Review: A Shaun the Sheep Movie: Farmageddon
by Marta Bałaga
- Aardman’s classic brand of stop-motion animation is given a sci-fi twist in this brilliant sequel to 2015’s Shaun the Sheep Movie
One may be inclined to believe Osgood Fielding III’s statement claiming that, indeed, nobody’s perfect, but A Shaun the Sheep Movie: Farmageddon [+see also:
interview: Richard Phelan and Will Bec…
film profile], the sequel to 2015’s Shaun the Sheep Movie [+see also:
film profile] – now showing in the Zurich Film Festival’s ZFF for Kids strand – comes pretty damn close. So close, in fact, that it has already become one of this writer’s favourite cinema experiences this year so far, and anyone questioning the validity of such a statement should be slowly beaten into submission with a piece of delicious Wensleydale cheese.
Helmed by Will Becher and Richard Phelan, Farmageddon is witty yet never slides into stupid territory, not for a moment, injecting science-fiction references into the compact universe of the Mossy Bottom farm with such frequency that not a single square metre remains untouched. Somehow, this makes it feel like they belonged there all along, along with the idea to turn Kubrick’s famed Monolith into a burnt piece of toast. Now that’s just British genius at its purest, even though, controversially, Marmite needs to make way for Roswell’s Jam this time around.
It’s precisely this kind of everyday mundanity, peeking out from every claymated corner, that makes this film – and pretty much anything else that Aardman Animations ever touches – such a delight. Yes, it might now have a rainbow-coloured alien named Lu-La, crashing her spaceship and stealing other people’s chips. But other than this small inconvenience, and some occasional bouts of levitation, it’s business as usual down on the farm. The pigs sunbathe, the rooster sips coffee, always from a different motivational mug, and Bitzer the sheepdog loses his mind trying to keep the unruly flock from running the place into the ground. The humans, as always, are the dumbest ones here, even unable to hide their underwear properly when needed. It’s a long story.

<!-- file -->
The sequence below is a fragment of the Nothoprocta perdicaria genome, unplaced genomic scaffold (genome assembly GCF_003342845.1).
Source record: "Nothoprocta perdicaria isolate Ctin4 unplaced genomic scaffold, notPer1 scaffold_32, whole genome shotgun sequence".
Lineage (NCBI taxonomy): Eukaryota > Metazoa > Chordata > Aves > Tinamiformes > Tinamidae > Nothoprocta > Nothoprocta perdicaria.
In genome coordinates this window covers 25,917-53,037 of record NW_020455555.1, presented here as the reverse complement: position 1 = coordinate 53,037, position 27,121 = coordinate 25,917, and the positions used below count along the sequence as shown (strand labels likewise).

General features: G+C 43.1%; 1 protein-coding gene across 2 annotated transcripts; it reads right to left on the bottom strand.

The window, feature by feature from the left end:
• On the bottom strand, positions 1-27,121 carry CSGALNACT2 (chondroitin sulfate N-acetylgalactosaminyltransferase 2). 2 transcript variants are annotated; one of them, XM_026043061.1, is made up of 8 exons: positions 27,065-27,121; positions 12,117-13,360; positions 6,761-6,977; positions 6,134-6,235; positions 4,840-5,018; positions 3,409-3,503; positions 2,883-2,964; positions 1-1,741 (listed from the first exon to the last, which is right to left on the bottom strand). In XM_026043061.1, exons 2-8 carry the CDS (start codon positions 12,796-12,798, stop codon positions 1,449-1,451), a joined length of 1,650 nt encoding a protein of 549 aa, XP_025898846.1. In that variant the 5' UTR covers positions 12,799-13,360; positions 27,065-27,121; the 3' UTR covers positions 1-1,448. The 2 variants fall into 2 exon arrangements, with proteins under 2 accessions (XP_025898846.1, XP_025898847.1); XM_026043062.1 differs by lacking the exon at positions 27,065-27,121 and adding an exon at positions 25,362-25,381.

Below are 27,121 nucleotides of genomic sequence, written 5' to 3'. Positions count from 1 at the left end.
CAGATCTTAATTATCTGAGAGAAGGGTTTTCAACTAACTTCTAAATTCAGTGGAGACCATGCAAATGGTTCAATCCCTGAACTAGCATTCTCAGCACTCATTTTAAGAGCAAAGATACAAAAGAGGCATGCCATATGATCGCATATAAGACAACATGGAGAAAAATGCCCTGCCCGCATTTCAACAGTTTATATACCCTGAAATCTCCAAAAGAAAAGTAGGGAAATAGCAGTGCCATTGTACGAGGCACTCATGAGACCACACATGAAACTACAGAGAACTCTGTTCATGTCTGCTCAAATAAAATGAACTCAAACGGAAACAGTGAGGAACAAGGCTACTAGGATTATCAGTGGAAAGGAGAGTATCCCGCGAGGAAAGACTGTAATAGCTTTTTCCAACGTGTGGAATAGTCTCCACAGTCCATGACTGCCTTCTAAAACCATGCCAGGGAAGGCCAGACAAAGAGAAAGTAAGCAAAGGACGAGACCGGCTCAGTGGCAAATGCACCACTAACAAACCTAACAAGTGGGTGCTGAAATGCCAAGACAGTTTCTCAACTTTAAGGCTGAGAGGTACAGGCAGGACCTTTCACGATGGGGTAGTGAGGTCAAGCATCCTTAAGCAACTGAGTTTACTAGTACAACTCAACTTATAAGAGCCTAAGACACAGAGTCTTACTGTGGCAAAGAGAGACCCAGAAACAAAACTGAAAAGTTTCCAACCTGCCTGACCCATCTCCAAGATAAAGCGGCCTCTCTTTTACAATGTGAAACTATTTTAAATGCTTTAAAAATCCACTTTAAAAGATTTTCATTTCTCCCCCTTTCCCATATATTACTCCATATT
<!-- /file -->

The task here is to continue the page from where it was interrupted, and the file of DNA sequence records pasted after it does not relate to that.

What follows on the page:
It might be that the painstaking process employed here, with Aardman sticking to stop-motion techniques that would make any normal human being weep in frustration within hours, never mind the years needed to complete some of these complicated scenes, is precisely the reason why no detail is left unattended and no character written off. And that’s something that can’t always be said of some other, throwaway animations. Needless to say, when it was finally time for the bull-in-a-china-shop brand of mayhem to hit, this writer was already on the floor. And then, while slowly regaining the strength to get up again, the actual bull showed up.
Just to nitpick a little, Lu-La’s look seems highly unlikely to match up to Shaun’s instant icon-making appearance, which turned him and his buddies into a merchandiser’s wet dream almost overnight after A Close Shave. And you could really live without all of those bland pop songs “livening up” every other montage sequence. But as far as criticisms go, this one does nothing to hide the simple fact that Farmageddon might be the disaster movie we have all been waiting for, showing just what happens when an out-of-control toddler, alien or not, suddenly overdoses on candy and fizzy pop in the middle of a supermarket. Now there’s a concept that would scare any parent to death, and chances are, when faced with such an all-consuming threat, even Bruce Willis would choose to sit that one out.
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